The Wonderbook wasn’t all that bad really, despite what you may hear from a lot of gamers. Truth is, most of these naysayers won’t even have even touched Sony’s family-centred peripheral yet still have a bad word to say about it. Such irrational dislike can be traced back to E3 2012 where Sony made a meal of demoing this new, innovative product.
As we slowly trundled out of the noughties, these kinds of game were becoming more prevalent, egged on by Nintendo’s rampant success with the Wii. Sony and Microsoft desperately clambered to cater for this thriving casual market with varying levels of success on both sides.
By populating their lineups with family friendly titles, that meant a sizeable chunk of time was designated to showcasing these products. With Wonderbook, however, Sony really took the biscuit. Sat before a room of disengaged press, the AR technology was put on display. Although impressive from a technical standpoint, there was nothing there for core gamers to latch on to. With only one compatible game in the pipeline, this seemingly galvanised people’s opinions towards the Wonderbook.
For some reason I still ended up buying one. Just weeks after launch the price tumbled to the point where my temptation got the better of me. That said, easing into life at university meant that it was soon retired, just like any book I’ve started only to be distracted by something else.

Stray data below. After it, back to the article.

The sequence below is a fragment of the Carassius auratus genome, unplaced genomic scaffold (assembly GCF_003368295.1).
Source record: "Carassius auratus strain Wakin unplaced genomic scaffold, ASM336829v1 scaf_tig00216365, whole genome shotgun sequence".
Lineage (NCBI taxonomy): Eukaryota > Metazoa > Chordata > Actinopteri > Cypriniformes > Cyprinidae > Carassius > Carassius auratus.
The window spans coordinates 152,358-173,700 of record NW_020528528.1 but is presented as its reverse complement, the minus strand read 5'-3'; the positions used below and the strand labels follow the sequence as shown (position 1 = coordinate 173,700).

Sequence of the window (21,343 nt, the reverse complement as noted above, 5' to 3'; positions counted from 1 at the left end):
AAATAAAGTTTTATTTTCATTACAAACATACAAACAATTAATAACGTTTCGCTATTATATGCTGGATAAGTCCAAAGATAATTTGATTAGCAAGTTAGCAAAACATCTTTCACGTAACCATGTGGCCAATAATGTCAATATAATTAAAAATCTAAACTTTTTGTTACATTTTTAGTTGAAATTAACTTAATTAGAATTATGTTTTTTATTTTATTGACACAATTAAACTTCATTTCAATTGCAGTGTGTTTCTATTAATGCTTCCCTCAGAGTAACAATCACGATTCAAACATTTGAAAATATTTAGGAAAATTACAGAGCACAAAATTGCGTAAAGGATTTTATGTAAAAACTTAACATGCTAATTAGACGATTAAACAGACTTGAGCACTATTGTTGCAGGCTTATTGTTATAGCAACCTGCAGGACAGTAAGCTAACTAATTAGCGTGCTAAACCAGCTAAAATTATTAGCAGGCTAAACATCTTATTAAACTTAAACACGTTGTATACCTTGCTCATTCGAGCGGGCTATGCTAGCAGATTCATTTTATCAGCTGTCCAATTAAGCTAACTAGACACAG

However, having carted the Wonderbook from house to house and shelf to shelf, I recently bit the bullet, broke the spine, and settled down to play. Instead of popping in Book of Spells, the Harry Potter inspired launch title, I went for the one compatible game that had previously caught my eye.
Developed by Oxford-based Exient Games, Diggs Nightcrawler is a charming patchwork of fairy tales and nursery rhymes, painted over with heavy strokes of crime noir. It’s a beautiful blending of themes and, even though heavy on its tropes, manages to appeal to all ages.
Without these largely non-gameplay aspects, it’s hard to say whether Diggs would have the same effect. Throughout you engage in numerous puzzles, physically moving the Wonderbook itself in order to solve them.
Of course, tilting and spinning such a large peripheral can feel a bit clumsy. Then you have to consider the outdated technology powering last gen’s PlayStation Eye – a beefed up EyeToy that does a surprisingly good job in tracking your movements.
With a finite number of pages, each flip through of the Wonderbook would be enough to fill one of Diggs’ three short chapters. By using a PlayStation Move controller, players can even go back to past locations using a probe-like camera.
Both the Wonderbook and Diggs Nightcrawler don’t get enough praise. Picking on casual games is like shooting fish in a barrel, especially when they’re tied to somewhat gimmicky peripherals. Although it may not have been a runaway success for Sony, the two Wonderbook titles I’ve played prove how just how well the tech works.